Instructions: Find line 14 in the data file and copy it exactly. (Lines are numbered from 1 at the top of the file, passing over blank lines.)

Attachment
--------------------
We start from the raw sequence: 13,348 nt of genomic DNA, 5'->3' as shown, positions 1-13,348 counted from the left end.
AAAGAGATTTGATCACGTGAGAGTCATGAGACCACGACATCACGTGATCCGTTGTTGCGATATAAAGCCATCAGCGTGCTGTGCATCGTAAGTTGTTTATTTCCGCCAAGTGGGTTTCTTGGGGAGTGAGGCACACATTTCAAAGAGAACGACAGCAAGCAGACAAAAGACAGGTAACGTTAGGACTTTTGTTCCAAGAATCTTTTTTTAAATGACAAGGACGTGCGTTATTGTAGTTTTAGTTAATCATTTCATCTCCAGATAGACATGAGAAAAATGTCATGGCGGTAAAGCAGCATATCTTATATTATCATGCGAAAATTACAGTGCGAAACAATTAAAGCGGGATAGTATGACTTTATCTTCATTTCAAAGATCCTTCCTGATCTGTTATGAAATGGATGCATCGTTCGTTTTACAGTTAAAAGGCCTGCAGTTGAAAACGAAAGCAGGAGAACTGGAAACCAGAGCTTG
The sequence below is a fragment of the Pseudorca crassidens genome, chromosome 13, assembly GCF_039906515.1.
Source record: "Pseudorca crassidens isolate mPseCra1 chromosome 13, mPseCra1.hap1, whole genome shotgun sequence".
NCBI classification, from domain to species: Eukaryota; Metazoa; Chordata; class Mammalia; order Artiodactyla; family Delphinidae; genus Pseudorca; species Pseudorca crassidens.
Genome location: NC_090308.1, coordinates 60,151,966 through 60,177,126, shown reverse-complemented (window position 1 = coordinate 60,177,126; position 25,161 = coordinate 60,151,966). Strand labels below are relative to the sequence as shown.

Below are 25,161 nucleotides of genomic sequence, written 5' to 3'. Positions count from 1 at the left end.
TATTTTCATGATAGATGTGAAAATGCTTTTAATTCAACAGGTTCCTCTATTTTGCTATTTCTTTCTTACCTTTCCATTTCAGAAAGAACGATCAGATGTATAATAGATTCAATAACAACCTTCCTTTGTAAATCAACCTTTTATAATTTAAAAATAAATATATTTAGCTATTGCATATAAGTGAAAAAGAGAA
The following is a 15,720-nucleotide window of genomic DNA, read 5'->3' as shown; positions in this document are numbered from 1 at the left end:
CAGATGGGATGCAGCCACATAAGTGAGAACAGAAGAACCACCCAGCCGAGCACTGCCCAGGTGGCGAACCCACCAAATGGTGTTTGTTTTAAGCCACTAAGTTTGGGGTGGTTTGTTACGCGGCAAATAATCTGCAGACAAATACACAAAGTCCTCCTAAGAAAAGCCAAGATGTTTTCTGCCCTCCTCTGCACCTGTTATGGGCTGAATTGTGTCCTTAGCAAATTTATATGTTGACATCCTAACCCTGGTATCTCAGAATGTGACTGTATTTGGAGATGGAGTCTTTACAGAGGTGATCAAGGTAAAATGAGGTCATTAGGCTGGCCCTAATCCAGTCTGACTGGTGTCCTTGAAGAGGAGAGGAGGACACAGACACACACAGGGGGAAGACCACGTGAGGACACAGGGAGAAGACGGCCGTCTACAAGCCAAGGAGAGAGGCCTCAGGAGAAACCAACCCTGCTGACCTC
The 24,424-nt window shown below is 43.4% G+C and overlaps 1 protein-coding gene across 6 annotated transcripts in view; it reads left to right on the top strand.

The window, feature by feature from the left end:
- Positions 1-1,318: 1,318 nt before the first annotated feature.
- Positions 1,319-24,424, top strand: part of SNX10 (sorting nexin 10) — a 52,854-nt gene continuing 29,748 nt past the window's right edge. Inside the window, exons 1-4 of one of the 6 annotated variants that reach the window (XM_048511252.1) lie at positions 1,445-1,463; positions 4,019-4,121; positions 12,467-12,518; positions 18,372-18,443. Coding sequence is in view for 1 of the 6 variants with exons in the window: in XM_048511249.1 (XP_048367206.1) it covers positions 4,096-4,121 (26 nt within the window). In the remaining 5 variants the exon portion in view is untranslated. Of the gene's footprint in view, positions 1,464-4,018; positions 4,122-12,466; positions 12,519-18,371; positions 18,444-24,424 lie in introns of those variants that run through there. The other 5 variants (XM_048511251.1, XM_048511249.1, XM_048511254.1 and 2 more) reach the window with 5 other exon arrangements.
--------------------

- Positions 1,319-24,424, top strand: part of SNX10 (sorting nexin 10) — a 52,854-nt gene continuing 29,748 nt past the window's right edge. Inside the window, exons 1-4 of one of the 6 annotated variants that reach the window (XM_048511252.1) lie at positions 1,445-1,463; positions 4,019-4,121; positions 12,467-12,518; positions 18,372-18,443. Coding sequence is in view for 1 of the 6 variants with exons in the window: in XM_048511249.1 (XP_048367206.1) it covers positions 4,096-4,121 (26 nt within the window). In the remaining 5 variants the exon portion in view is untranslated. Of the gene's footprint in view, positions 1,464-4,018; positions 4,122-12,466; positions 12,519-18,371; positions 18,444-24,424 lie in introns of those variants that run through there. The other 5 variants (XM_048511251.1, XM_048511249.1, XM_048511254.1 and 2 more) reach the window with 5 other exon arrangements.